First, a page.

March 29, 2018
Many physical phenomena exhibit a Log-Normal distribution. When the response amplitude of a system results from the multiplication of a number of independent parameters, the distribution of the response amplitude will tend to be Log-Normal. This is because the log of the amplitude is the sum of the logs of the multiplicative terms and the central limit theorem implies that the log of the amplitude will have a Normal distribution. For example, if x = A·B/C, then log(x) = log(A) + log(B) – log(C), with A, B, C positive values. Fig. 24 shows the Log-Normal distribution plotted on both a linear and log x scale.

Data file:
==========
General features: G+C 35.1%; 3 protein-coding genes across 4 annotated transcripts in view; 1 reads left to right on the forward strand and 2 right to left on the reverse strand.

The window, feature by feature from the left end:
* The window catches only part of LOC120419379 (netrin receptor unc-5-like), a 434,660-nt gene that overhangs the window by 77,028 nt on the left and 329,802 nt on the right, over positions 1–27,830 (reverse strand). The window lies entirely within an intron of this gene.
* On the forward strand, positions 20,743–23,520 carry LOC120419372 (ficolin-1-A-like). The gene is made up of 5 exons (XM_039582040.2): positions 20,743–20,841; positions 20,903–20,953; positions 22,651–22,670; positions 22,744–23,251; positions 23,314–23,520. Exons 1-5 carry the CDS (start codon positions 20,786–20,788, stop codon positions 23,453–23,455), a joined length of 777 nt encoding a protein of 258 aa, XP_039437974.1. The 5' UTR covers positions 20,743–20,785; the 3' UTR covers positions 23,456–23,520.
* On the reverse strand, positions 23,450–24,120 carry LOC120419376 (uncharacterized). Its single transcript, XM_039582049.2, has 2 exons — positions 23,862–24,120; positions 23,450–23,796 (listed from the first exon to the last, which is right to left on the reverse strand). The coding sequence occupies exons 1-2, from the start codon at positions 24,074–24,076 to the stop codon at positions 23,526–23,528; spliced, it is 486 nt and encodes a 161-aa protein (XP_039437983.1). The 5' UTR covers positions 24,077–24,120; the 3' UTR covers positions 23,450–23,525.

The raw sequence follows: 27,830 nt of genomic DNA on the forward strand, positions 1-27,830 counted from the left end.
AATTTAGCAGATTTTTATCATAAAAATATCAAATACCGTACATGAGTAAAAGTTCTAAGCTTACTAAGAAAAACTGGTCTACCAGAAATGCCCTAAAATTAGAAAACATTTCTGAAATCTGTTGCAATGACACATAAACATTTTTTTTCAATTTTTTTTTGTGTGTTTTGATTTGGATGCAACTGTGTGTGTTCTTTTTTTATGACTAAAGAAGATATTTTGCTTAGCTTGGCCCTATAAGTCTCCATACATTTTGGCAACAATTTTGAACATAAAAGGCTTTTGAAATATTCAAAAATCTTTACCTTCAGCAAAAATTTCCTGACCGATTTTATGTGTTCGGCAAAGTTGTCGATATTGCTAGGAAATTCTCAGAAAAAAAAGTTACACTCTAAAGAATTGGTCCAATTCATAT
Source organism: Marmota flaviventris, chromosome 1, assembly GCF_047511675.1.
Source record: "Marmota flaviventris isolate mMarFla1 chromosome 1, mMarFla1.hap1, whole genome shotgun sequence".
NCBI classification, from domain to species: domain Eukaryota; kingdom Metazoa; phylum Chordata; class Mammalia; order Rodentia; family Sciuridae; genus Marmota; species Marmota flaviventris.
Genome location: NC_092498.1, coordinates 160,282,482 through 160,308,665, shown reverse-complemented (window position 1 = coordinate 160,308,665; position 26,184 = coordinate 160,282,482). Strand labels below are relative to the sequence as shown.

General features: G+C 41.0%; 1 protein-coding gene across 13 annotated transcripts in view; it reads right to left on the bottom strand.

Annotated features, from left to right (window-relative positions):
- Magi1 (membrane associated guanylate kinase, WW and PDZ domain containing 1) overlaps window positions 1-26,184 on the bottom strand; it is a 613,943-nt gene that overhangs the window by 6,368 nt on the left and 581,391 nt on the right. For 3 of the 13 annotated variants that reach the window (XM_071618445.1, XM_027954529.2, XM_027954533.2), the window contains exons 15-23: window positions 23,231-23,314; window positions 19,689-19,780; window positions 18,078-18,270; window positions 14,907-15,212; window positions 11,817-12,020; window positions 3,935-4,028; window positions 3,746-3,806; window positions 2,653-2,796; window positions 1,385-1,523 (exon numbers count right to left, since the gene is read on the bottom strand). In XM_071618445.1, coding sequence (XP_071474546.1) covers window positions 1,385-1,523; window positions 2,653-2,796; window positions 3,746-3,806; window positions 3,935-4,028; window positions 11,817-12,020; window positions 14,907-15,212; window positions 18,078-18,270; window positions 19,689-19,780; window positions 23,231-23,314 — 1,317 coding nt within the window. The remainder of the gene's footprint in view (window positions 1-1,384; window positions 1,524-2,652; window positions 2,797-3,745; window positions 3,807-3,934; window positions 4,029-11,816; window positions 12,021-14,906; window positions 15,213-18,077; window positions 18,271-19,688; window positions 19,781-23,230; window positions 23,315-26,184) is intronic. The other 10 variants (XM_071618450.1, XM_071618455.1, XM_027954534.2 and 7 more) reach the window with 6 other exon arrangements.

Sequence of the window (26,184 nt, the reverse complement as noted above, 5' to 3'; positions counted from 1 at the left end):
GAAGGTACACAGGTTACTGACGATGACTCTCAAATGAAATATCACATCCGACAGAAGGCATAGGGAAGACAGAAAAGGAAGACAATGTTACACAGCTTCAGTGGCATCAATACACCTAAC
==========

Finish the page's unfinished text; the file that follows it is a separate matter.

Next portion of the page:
In random vibrations this applies to the distribution of the vibration magnitude over an ensemble of random conditions. This is illustrated in Fig. 25 with a graph of the histogram of the RMS acceleration levels (ARMS) measured in the vertical and transverse directions on the coupling housing of 40 nominally identical diesel engines running under nominally identical conditions. The measured data, plotted on a decibel scale [Decibel Level = 20 Log (ARMS/1 μG), dB], is compared to a Normal distribution of the Log levels with a mean of 114.2 dB and σ = 3.5 dB.